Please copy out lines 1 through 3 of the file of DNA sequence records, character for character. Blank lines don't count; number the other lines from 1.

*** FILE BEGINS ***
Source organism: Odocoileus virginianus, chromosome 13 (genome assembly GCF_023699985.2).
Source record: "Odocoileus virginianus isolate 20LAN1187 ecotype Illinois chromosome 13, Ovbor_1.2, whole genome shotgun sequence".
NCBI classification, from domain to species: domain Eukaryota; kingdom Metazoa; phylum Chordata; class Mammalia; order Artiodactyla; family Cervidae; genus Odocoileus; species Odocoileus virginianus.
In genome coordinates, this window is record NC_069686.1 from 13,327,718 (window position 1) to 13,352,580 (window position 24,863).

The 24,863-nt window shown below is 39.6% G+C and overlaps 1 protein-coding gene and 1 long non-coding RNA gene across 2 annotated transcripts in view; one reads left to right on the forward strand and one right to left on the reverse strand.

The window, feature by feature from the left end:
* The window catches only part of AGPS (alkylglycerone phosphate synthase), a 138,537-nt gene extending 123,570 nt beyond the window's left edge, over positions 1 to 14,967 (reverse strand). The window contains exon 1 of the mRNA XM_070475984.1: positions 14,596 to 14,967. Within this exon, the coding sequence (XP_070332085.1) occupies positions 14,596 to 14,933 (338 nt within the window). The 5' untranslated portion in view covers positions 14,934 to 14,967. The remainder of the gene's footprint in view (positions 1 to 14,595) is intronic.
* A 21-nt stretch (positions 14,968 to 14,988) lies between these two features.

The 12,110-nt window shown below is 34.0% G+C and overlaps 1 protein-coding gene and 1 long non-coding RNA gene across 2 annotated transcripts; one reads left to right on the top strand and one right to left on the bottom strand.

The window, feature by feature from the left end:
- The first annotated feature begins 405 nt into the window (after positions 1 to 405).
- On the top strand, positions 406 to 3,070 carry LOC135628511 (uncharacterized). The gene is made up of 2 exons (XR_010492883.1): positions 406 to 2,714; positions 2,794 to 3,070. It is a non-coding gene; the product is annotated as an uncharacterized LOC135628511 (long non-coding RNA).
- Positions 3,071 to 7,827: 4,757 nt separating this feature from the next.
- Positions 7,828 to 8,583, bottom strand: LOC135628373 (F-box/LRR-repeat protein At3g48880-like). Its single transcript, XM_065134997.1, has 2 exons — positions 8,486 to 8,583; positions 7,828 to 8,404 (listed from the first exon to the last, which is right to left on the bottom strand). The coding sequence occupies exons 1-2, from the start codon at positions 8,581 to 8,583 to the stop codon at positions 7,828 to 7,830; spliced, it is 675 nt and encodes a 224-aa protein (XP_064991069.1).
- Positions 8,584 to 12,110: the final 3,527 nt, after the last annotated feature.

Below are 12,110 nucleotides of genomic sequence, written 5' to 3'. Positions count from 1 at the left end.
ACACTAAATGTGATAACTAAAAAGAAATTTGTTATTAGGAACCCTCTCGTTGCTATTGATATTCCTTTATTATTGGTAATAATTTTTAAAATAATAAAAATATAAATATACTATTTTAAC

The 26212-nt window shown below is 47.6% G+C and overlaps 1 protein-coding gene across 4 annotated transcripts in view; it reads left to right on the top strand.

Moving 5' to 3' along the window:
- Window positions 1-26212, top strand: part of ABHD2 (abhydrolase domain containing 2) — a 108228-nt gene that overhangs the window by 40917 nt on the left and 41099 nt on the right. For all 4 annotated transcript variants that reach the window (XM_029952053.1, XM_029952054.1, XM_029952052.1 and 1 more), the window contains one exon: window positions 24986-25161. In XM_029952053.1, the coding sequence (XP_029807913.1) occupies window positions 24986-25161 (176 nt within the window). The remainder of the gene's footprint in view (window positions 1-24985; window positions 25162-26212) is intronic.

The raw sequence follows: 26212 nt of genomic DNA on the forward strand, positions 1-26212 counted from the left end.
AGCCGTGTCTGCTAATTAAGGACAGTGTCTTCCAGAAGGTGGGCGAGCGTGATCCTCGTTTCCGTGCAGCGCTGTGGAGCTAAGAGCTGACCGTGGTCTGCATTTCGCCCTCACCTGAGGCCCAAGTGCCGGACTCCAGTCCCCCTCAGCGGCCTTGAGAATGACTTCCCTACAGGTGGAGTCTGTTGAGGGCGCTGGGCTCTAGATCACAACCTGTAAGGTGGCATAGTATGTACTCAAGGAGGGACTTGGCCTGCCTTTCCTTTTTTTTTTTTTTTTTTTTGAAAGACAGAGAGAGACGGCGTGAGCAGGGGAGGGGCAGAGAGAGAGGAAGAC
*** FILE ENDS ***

Source organism: Odocoileus virginianus, chromosome 13 (genome assembly GCF_023699985.2).
Source record: "Odocoileus virginianus isolate 20LAN1187 ecotype Illinois chromosome 13, Ovbor_1.2, whole genome shotgun sequence".
NCBI classification, from domain to species: domain Eukaryota; kingdom Metazoa; phylum Chordata; class Mammalia; order Artiodactyla; family Cervidae; genus Odocoileus; species Odocoileus virginianus.